Surly Amy is currently trapped in the cube-like horror under her cousin’s cabin, fighting off either lamprey ballerinas, pain-worshipping redneck zombies, or unicorns. In the meantime, Mary volunteered to answer her mailbag while she is gone. Don’t fret, she’ll be back shortly!
My husband recently developed an ingrown toenail with a pretty gnarly infection. We went to the doctor, and he prescribed antibiotics and "a remedy your Grandma would love" – Epsom salt soaks. As my husband says, his grandma is a great lady, but she's no scientist.
I'm a nurse, and I know that magnesium sulfate is used intravenously to stop premature labor and treat eclampsia. It can be taken internally as a strong laxative or as a supplement for low magnesium levels. The only information I can find on topical use claims that it draws "toxins" out of the body. As a skeptic, my first instinct is to translate "toxins" to "bullshit" but if you know of any information on the medicinal use of topical magnesium sulfate (Epsom salts), I'd love to hear about it.
Dear Skeptic Nurse,
You’re right to be skeptical whenever you hear the word “toxins.” Doing research on the internet about Epsom Salts is a bit like watching that scene from Idiocracy about electrolytes. (What are Epsom salts? Uh, they’re what muscles/feet crave.) The idea that soaking in a bath with Epsom Salts to draw out toxins seems to be a self-perpetuating myth, because most websites that recommend it as a natural cure usually list no science-based sources. Some of the more “scientific” alternative therapy websites link back to the Epsom Salt Council, whose sole purpose is to promote the usage of Epsom Salts (no conflict of interest there–seems legit to me!).
When people have generic ailments, they soak in Epsom salts and swear the problem is solved. Others who are skeptical because they didn’t notice a difference conclude they must have not added enough Epsom salts to the water. I don’t know the exact logical fallacy that is, so I’m just referring to it as Fucked Up Reasoning.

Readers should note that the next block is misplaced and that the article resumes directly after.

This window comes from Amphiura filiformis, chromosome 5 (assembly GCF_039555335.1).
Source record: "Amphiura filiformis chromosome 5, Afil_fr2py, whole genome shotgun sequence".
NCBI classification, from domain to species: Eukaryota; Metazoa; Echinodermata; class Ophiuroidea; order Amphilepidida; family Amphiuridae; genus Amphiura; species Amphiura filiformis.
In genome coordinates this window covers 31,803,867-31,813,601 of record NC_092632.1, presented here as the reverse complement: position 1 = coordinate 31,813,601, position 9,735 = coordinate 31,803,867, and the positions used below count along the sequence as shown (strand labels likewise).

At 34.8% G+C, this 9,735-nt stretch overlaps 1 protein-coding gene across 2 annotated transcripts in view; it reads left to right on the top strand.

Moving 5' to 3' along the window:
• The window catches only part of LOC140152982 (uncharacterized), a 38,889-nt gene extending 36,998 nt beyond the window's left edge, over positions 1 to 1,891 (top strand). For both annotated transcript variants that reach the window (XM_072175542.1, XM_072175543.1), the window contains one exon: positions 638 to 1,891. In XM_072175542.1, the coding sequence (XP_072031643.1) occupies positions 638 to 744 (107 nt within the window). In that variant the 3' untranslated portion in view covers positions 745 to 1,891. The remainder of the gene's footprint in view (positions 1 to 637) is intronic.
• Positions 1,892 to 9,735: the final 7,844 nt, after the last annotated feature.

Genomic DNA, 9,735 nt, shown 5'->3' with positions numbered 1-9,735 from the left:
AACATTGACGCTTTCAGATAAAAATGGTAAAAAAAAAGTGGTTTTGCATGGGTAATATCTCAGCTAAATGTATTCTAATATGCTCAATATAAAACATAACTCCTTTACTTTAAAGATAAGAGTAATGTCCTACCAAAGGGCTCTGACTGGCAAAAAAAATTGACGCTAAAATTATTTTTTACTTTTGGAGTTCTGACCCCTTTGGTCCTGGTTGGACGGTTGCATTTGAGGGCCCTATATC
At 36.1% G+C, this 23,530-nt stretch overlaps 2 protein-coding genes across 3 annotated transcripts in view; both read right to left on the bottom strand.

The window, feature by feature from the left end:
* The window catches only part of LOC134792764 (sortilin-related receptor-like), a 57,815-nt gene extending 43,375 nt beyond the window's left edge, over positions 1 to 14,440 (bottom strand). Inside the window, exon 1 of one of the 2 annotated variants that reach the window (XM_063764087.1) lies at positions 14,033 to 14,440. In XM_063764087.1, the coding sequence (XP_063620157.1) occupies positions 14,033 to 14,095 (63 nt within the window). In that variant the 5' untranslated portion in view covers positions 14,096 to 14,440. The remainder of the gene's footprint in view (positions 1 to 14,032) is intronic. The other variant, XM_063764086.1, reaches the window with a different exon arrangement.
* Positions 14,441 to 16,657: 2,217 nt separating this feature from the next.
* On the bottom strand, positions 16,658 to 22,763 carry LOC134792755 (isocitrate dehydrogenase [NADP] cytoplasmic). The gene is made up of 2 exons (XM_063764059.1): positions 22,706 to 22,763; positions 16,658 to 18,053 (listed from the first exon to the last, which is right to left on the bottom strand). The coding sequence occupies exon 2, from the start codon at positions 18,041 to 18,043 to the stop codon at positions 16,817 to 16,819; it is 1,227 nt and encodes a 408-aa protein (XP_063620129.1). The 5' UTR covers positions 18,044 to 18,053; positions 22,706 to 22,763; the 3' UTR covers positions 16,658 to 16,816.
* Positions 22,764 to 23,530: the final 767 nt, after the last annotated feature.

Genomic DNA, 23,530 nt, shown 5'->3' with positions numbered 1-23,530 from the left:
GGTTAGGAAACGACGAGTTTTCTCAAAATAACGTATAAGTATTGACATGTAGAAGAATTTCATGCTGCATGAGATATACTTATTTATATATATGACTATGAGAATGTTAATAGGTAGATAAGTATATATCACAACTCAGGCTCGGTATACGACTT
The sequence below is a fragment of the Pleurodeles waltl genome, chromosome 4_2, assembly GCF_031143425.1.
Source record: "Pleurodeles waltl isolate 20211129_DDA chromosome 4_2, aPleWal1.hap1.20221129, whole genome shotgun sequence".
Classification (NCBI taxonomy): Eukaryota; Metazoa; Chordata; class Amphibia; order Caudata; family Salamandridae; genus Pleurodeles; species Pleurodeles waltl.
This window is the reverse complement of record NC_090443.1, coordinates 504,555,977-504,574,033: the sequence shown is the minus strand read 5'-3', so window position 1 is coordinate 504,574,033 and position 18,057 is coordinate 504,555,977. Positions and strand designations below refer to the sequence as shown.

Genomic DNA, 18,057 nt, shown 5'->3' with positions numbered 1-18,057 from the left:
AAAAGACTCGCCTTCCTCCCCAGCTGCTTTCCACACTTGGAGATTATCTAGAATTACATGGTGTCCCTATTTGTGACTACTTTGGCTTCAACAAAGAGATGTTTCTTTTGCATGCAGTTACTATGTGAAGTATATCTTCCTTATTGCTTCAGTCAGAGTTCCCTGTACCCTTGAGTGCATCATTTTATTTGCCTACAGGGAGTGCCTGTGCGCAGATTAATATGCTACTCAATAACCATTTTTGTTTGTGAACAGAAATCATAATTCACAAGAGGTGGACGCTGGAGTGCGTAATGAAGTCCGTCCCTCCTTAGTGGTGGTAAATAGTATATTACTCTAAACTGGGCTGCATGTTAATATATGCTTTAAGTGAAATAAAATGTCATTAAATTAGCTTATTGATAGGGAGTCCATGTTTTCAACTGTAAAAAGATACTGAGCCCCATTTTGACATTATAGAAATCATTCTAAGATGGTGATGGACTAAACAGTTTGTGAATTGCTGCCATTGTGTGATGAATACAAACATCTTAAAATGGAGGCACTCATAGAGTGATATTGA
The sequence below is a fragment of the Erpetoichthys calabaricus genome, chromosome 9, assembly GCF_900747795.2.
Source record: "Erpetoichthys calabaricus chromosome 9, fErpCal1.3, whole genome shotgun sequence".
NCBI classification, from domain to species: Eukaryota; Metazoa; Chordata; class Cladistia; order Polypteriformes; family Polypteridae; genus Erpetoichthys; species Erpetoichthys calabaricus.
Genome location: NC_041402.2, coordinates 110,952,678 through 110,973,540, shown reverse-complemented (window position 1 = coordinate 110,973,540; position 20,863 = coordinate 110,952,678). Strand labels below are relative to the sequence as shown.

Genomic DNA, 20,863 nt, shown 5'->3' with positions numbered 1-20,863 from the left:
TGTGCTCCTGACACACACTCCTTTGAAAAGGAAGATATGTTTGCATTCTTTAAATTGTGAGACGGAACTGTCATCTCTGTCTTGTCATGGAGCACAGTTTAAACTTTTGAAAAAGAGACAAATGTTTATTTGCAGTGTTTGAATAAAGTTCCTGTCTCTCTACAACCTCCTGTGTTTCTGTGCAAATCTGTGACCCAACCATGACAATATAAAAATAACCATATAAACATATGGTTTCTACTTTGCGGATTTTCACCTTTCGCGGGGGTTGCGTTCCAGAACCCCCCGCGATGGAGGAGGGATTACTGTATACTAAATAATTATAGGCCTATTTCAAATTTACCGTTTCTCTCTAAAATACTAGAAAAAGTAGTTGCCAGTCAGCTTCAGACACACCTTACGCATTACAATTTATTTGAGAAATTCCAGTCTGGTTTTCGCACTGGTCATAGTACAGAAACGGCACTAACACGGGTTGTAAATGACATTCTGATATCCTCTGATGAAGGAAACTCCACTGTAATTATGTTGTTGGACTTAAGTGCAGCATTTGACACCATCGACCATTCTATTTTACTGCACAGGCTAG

Since your husband’s doctor prescribed antibiotics, I’m assuming that the soak was suggested to soften the skin around the nail. I am not a medical doctor, but according to my sources (NIH, Mayo Clinic) soaking your feet in warm water is used as a therapy for ingrown toenails to soften up your skin to allow an ingrown toenail to continue growing without getting stuck. The FDA claims that there is no benefit to soaking in salt water vs. regular water and recommends adding some dish soap (with skin softeners) to the foot soak to help with, well, actual skin softening. A Pubmed search yields no published studies on the effects of soaking in warm water with magnesium sulfate. Epsom salts are listed as a drug by the FDA and even though the packaging claims it is beneficial for soaking, the drug facts only indicate its over-the-counter usage as a laxative.
This well-researched article makes a reference to a study (that hasn’t been published yet) that claims soaking in a tub of Epsom salts increases the magnesium levels in blood, which may be beneficial (or may cause Hypermagnesmia). So are Epsom salts mostly harmless in bath water? Not exactly. Soaking in salt water can cause your skin to dry out, and if you already have dry skin this could cause your skin to become more permeable to infections. (This is also why warm water is recommended instead of hot water—same drying effect.)
If you ever have a doctor recommend a magnesium sulfate soak again, ask if there is anything other than anecdotal evidence to prove its efficacy. And always take any advice with a grain of salt.
Got a question you would like some Surly-Skepchick advice on? Send it in! We won’t publish your real name, unless you want us to and creative pseudonyms get bonus points! Just use the contact link on the top left of the page.